What's new in WebGUI 8.0 #1 - PSGI/Plack


Originally posted as: What's new in WebGUI 8.0 #1 - PSGI/Plack on blogs.perl.org.


On September 9, 2009, WebGUI 8 was announced. Since it was the first major API change since WebGUI 7, we started planning WebGUI 8 with high expectations. Over the course of the last 16 months:

  • We've adopted PSGI/Plack as our platform, enabling us to work in any HTTP environment.
  • We've made massive changes to the Asset system to make them easier to build.
  • We've reworked Auth to make it easier to add Twitter and Facebook authentication for your users.
  • We've rebuilt the upgrade system to be easier for developers and system administrators.
  • There is a new caching system enabling memcached and local memory caches.
  • The entire content management interface was rebuilt from scratch with the latest buzzword-worthy technologies.
  • Assets are now based on Moose, the new object-oriented system for Perl.
  • We've created WebGUI::FormBuilder, a way to make introspect-able forms.
  • We're migrating to InnoDB to take advantage of transactions and foreign key constraints.
  • We're making a brand-new WRE based on Nginx, and Server::Starter for more efficient resource usage and no-downtime restarts.

And these are just the major features. We've cleaned up and straightened out a lot of the crooked parts of programming in WebGUI, and we have plans to do even more. We've greatly improved the flexibility of WebGUI without compromising any more backward compatibility.

Ambition is the first step

Unfortunately, our ambitious goals have taken longer than we thought. We had promised a WebGUI 8.0 Beta in January, and I have to say that isn't possible. The way things look right now, WebGUI 8.0 will be ready this summer.

So, as atonement and apology, I offer this series of bi-weekly blog posts about all the new stuff in WebGUI 8.

PSGI / Plack

The most exciting change in WebGUI 8 is the move to PSGI using Plack. WebGUI is no longer just an Apache/mod_perl application, though it can certainly still run under Apache/mod_perl. Now, WebGUI can also run under Starman, a high-performance web server specifically for PSGI applications. WebGUI can run inside POE. WebGUI can once again run as CGI. We are no longer tied to one way of deploying WebGUI, and that greater flexibility will allow for better performance for your specific need.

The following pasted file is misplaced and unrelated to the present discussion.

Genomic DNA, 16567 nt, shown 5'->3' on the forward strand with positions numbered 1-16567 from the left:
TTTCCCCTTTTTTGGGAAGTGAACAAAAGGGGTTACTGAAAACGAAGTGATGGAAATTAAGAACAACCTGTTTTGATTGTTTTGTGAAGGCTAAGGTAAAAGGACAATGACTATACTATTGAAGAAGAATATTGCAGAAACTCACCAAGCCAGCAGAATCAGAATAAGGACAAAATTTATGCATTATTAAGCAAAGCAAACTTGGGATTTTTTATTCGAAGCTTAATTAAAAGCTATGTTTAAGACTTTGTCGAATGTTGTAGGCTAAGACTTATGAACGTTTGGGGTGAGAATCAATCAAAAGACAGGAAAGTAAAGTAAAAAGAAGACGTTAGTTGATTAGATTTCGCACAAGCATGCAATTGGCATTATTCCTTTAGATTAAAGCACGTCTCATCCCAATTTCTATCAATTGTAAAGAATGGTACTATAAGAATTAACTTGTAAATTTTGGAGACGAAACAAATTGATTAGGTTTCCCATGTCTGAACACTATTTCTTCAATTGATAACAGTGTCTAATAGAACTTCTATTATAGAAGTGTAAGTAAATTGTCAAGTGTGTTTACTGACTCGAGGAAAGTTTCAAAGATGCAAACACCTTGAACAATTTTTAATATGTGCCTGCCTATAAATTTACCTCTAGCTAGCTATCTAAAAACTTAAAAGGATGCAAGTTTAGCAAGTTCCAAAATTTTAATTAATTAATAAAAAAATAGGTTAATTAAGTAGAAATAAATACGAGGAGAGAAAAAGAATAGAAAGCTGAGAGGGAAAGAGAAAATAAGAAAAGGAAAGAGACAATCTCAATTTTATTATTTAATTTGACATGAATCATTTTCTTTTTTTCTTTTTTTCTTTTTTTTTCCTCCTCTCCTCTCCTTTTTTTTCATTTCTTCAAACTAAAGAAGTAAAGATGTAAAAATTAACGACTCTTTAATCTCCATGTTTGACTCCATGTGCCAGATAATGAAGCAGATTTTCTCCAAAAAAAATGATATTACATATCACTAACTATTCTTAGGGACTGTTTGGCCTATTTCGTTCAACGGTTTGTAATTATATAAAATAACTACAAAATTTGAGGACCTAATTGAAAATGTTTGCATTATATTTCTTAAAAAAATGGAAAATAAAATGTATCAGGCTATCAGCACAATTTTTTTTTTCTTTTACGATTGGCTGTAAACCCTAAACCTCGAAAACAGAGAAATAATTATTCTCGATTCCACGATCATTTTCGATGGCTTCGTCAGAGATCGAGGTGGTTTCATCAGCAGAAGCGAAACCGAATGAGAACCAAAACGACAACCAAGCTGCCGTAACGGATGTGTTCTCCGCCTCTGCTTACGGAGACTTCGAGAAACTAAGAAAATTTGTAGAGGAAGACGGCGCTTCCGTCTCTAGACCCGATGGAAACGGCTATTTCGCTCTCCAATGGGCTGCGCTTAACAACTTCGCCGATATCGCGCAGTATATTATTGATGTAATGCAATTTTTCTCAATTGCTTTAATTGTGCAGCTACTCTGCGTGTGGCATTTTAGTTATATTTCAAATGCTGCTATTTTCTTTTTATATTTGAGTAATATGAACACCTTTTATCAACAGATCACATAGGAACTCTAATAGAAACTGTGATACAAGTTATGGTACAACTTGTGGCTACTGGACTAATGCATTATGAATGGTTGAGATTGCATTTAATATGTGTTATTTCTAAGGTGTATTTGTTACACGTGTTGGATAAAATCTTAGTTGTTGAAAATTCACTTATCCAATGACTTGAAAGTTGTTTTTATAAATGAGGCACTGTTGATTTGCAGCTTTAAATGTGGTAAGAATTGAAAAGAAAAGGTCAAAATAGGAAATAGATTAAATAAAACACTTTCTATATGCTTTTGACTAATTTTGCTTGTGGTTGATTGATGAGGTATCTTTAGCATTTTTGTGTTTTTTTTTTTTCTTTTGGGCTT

#!/usr/bin/env perl
# webgui.cgi - Run WebGUI as a CGI application
use lib 'lib';
use Plack::Loader;
use Plack::Handler::CGI;
$ENV{WEBGUI_CONFIG} = "www.example.com.conf";
my $app = Plack::Util::load_psgi("share/site.psgi");

Since WebGUI is just a PSGI application, it can also run alongside any other PSGI applications. WebGUI and Catalyst can work together on the same site.

For example, here's WebGUI and Pod::Browser running together. Pod::Browser takes /doc and serves the WebGUI POD, every other request goes to WebGUI.

# pod.psgi
use lib 'lib';
use Plack::Builder;
use Plack::Util;

    $ENV{POD_BROWSER_CONFIG} = "pod_browser.json";
use Pod::Browser;
use Catalyst::Engine::PSGI;

$ENV{WEBGUI_CONFIG} = "core.conf";
use WebGUI;

builder {
    mount "/doc" => sub { Pod::Browser->run(@_); };
    mount "/" => Plack::Util::load_psgi("share/site.psgi");

# pod_browser.json
    "Controller::Root" : {
        "self" : 1,
        "inc" : 1,
        "namespaces" : [ "WebGUI*" ]

For developers, Plack opens up new ways of building WebGUI sites. Instead of WebGUI::URL handlers, now we use Plack middleware to handle such tasks as:

  • Opening the WebGUI::Session
  • Handling /extras and /uploads
  • Showing the maintenance page, if necessary
  • Handling the wgaccess files for uploads permissions
  • Showing debugging information and performance indicators

By using more flexible tools, we can write more reusable code. You can write a Plack middleware for WebGUI that will work in your other Plack applications, and WebGUI can take advantage of the middleware out there on CPAN.

Plack middleware currently only replaces URL handlers, but someday we can replace WebGUI::Content handlers as well. WebGUI's pieces can be mixed and matched to create your own applications without using parts of WebGUI that you don't need.

By switching to PSGI/Plack, we've made WebGUI easier to deploy and easier to develop.

Next time, I'll talk about the improvements to the WebGUI Auth API.